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Formula 1 Dutch GP

Steiner: No-one to blame for Mazepin-Schumacher F1 Dutch GP incident

Gunther Steiner believes there is no-one to blame for the latest incident between the Haas drivers at Zandvoort despite Mick Schumacher’s anger over Nikita Mazepin’s “dangerous” move.

Nikita Mazepin, Haas VF-21, Mick Schumacher, Haas VF-21

Following an incident between the drivers over qualifying etiquette on Saturday, Mazepin and Schumacher had a near-miss during Sunday’s Dutch Grand Prix in the opening stages.

As Schumacher looked to pass Mazepin on the right-hand side as they started the second lap, Mazepin moved across late, forcing Schumacher to back out. Schumacher also picked up a bit of front wing damage after touching Mazepin’s wheel, forcing him into an early pit stop.

It was not the first time that Mazepin had made a late move on the main straight against Schumacher, having done similar at the Azerbaijan Grand Prix in June.

Schumacher said after the race that he felt “very angry” about Mazepin’s move when it happened, but opted against voicing his thoughts over team radio.

“It's just a pity,” Schumacher said. “In the end, he ruined the race for me because then my front wing was broken and we had to come in. Then with all the blue flags, you don't have a race anymore.”

Schumacher also told ServusTV: “I think that we are just very different people, also in the way we handle things. But that's also okay. So he should do his thing, I'll do mine.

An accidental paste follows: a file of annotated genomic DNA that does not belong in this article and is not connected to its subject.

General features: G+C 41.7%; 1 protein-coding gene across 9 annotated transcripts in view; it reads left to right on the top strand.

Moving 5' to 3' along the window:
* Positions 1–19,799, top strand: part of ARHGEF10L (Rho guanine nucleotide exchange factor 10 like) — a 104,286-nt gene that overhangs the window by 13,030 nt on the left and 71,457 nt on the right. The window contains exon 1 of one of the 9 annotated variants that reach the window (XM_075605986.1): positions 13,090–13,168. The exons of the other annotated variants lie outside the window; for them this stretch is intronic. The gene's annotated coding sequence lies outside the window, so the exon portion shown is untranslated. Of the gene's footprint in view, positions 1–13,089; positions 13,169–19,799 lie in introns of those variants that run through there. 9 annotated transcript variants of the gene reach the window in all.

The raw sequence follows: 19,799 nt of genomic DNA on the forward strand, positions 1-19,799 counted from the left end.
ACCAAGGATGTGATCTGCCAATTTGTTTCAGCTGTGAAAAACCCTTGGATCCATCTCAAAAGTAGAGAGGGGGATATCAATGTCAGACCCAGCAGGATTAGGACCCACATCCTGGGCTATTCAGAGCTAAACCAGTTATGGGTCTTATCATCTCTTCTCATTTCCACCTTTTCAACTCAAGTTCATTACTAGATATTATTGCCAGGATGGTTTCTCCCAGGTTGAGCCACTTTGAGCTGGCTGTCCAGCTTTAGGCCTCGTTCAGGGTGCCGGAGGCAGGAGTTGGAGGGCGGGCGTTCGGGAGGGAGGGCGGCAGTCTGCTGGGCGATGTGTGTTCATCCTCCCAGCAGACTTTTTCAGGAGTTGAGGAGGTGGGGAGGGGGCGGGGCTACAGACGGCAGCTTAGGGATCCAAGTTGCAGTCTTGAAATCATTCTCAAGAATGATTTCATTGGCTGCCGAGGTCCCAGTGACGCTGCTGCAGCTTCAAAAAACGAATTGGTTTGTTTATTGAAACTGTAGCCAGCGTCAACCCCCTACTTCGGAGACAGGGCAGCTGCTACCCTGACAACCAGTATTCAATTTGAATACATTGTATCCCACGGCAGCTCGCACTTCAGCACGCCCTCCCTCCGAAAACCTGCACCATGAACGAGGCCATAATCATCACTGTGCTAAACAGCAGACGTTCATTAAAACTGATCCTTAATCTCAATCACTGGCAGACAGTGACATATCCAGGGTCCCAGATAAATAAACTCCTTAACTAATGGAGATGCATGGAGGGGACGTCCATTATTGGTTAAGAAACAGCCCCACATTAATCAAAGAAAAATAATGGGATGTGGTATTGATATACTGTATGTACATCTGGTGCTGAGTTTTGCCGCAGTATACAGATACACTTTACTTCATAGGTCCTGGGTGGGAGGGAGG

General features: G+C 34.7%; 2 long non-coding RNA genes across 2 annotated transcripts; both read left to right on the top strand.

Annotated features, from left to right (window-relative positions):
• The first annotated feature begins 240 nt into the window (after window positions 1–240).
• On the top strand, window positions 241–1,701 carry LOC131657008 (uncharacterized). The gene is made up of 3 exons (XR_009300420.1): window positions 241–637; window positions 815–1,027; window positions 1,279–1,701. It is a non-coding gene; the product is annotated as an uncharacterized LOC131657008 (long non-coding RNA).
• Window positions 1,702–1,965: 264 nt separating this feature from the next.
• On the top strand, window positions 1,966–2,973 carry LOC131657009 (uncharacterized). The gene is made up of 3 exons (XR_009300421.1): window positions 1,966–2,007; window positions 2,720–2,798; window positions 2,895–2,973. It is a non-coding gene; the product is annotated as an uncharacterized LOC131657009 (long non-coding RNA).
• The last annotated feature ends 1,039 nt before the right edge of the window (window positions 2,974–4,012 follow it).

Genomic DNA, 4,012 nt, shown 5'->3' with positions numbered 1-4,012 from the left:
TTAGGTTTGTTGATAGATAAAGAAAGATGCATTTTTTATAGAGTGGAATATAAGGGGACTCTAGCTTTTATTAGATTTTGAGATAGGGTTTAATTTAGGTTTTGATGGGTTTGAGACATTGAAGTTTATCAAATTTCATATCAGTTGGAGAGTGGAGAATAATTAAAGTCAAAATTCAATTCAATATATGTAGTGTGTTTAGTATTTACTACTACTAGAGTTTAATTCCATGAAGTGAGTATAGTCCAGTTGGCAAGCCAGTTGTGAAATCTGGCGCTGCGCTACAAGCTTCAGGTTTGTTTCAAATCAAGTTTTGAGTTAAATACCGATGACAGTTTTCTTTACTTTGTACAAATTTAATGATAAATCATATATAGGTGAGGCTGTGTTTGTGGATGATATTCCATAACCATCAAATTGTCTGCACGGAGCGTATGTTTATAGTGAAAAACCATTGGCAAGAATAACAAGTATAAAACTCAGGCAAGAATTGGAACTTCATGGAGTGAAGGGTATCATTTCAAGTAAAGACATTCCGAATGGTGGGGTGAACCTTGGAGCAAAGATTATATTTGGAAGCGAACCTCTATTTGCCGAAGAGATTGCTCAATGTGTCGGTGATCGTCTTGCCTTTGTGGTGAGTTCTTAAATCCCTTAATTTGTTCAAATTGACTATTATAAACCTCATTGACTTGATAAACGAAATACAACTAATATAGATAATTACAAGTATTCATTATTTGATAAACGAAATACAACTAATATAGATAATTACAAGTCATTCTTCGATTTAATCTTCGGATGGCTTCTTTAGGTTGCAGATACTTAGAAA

“It's just a pity when such things are played out on the track and dangerous things happen where I'm not completely behind it.”

But Haas F1 team principal Steiner said there was “not one [person] to be blamed on this”, revealing he had already spoken with Schumacher and Mazepin about what happened.

Mick Schumacher, Haas VF-21

Mick Schumacher, Haas VF-21

Photo by: Charles Coates / Motorsport Images

“We need to work on it, to be constructive,” Steiner said. “We had a meeting after our engineering debrief about it. We haven't come to a conclusion.

“The plan is to meet before Monza and to see what we need to do to avoid this in future, because it doesn't help anybody. I tried to explain that one. And we will work on it. And will work on it until we get it sorted.”

Asked if he agreed with Schumacher’s belief that the move was dangerous, Steiner said: “I think you can always say it's dangerous.

“You can avoid danger. I don't think it was a nasty move, to be honest. I looked at this scenario and it takes always two to tango.”

Schumacher said there was “room for improvement” in his relationship with Mazepin, but that suggestions the Russian driver had followed the team’s rules about passing each other were incorrect.

“It depends on what the rules are for him, I think probably my rules are a little different,” Schumacher said.

“When you're pushed into the wall, or in that case the pit wall, you are very reluctant to go there.

“I think we just have to talk about it again with the team. I don't think that's good for us as a team.”

Additional reporting by Stefan Ehlen

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